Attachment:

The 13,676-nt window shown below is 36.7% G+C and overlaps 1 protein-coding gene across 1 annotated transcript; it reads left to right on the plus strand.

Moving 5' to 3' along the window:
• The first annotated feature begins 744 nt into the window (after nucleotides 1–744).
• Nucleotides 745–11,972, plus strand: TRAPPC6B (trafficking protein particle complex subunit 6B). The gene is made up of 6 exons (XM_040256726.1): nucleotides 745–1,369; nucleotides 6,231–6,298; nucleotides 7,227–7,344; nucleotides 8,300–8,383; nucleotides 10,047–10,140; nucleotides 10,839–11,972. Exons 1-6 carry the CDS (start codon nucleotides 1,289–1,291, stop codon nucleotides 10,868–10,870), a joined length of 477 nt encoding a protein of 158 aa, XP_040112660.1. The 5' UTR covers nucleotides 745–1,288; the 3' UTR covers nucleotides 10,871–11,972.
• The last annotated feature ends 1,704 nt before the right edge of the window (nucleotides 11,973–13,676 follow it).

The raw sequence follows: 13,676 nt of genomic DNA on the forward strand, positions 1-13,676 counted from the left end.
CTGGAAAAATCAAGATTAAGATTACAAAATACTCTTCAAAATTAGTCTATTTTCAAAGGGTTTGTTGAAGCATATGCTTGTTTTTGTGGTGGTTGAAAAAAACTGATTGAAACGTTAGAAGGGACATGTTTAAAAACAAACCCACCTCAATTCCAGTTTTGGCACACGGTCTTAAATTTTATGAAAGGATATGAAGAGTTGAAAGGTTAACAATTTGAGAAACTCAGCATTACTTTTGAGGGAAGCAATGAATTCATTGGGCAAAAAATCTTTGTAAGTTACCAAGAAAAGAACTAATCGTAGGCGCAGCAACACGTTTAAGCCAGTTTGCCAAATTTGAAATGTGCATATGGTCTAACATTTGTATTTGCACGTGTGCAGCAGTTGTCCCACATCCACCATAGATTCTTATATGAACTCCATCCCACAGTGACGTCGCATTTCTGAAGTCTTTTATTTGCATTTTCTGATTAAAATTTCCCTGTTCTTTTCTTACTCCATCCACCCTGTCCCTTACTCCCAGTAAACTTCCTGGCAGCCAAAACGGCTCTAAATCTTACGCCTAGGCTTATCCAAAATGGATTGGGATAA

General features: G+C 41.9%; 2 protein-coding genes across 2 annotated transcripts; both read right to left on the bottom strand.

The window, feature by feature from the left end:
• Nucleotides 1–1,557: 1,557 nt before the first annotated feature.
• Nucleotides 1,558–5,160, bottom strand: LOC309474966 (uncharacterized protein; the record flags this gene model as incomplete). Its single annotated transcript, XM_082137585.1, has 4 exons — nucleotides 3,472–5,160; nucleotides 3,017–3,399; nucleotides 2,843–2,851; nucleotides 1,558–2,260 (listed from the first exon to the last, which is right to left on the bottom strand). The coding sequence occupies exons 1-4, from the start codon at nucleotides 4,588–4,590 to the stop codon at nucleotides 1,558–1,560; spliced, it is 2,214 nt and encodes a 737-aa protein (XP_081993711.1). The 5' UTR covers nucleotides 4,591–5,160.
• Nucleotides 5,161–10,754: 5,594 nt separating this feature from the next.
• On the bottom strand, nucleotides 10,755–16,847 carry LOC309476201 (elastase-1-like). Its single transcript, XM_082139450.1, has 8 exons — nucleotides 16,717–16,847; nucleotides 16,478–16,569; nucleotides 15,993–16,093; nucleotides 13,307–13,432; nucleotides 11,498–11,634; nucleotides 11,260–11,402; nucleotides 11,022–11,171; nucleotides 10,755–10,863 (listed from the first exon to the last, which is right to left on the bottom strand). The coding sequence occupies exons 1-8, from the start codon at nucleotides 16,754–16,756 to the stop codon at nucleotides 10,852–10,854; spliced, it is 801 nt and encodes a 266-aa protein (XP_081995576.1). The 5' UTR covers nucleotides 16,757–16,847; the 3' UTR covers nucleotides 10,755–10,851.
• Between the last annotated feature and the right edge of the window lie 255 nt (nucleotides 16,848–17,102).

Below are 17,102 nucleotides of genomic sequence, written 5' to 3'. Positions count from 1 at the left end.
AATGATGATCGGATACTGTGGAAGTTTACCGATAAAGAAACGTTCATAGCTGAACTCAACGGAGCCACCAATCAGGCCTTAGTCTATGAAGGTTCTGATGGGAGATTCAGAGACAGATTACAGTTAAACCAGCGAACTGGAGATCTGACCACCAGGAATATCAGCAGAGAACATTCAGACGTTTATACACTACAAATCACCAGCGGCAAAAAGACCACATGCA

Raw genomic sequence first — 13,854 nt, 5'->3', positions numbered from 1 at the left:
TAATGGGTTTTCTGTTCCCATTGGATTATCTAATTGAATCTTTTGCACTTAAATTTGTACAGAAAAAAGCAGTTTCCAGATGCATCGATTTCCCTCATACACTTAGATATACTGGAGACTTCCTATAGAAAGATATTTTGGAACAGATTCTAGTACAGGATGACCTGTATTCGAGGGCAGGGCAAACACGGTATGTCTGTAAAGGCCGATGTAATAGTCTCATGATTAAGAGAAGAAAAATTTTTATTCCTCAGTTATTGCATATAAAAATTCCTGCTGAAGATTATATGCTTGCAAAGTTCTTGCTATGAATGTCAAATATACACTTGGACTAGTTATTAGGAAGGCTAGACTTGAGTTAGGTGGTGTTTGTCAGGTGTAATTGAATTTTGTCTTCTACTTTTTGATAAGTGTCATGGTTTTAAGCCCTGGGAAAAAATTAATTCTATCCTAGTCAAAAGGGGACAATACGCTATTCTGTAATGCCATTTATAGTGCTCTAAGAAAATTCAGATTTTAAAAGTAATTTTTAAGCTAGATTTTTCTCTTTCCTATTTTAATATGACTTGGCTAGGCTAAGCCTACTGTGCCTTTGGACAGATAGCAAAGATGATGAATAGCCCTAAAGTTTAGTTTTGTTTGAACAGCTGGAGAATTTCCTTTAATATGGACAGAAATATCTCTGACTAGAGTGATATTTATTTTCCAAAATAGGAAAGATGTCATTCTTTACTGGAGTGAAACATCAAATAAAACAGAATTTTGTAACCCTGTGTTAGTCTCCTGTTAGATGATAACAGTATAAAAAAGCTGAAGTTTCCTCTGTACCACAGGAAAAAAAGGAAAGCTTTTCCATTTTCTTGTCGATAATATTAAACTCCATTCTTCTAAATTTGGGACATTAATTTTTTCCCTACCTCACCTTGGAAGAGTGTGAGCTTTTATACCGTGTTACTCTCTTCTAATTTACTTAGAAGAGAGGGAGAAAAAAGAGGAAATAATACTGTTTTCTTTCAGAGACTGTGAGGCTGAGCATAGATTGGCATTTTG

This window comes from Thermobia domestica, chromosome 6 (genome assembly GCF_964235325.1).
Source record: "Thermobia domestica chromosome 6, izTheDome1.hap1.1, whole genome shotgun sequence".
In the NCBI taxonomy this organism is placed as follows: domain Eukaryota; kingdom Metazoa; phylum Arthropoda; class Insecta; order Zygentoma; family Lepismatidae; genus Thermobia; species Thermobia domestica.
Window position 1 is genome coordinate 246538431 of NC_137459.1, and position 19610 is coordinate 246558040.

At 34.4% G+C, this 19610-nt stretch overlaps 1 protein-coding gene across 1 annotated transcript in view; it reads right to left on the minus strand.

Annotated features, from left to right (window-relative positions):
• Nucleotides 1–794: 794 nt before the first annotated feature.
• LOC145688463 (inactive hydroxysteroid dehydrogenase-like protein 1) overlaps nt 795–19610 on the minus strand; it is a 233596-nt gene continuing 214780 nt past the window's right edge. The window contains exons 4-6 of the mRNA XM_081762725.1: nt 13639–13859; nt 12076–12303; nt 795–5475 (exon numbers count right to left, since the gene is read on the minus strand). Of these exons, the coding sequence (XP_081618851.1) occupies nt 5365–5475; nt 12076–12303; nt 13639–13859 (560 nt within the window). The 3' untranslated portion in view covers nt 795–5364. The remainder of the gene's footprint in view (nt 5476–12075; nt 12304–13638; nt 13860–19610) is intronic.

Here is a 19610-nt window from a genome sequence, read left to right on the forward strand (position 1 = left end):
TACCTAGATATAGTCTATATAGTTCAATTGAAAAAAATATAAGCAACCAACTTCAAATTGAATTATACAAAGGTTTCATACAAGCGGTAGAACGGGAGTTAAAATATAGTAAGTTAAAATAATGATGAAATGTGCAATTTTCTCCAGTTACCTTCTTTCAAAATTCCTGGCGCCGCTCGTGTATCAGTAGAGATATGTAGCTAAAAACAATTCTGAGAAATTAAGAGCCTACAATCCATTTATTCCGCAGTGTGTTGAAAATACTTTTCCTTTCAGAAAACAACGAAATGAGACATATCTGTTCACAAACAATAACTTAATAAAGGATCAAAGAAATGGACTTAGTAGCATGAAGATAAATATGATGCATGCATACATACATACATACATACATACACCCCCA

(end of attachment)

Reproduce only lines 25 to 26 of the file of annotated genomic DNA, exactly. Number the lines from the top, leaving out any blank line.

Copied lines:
• Nucleotides 1–794: 794 nt before the first annotated feature.
• LOC145688463 (inactive hydroxysteroid dehydrogenase-like protein 1) overlaps nt 795–19610 on the minus strand; it is a 233596-nt gene continuing 214780 nt past the window's right edge. The window contains exons 4-6 of the mRNA XM_081762725.1: nt 13639–13859; nt 12076–12303; nt 795–5475 (exon numbers count right to left, since the gene is read on the minus strand). Of these exons, the coding sequence (XP_081618851.1) occupies nt 5365–5475; nt 12076–12303; nt 13639–13859 (560 nt within the window). The 3' untranslated portion in view covers nt 795–5364. The remainder of the gene's footprint in view (nt 5476–12075; nt 12304–13638; nt 13860–19610) is intronic.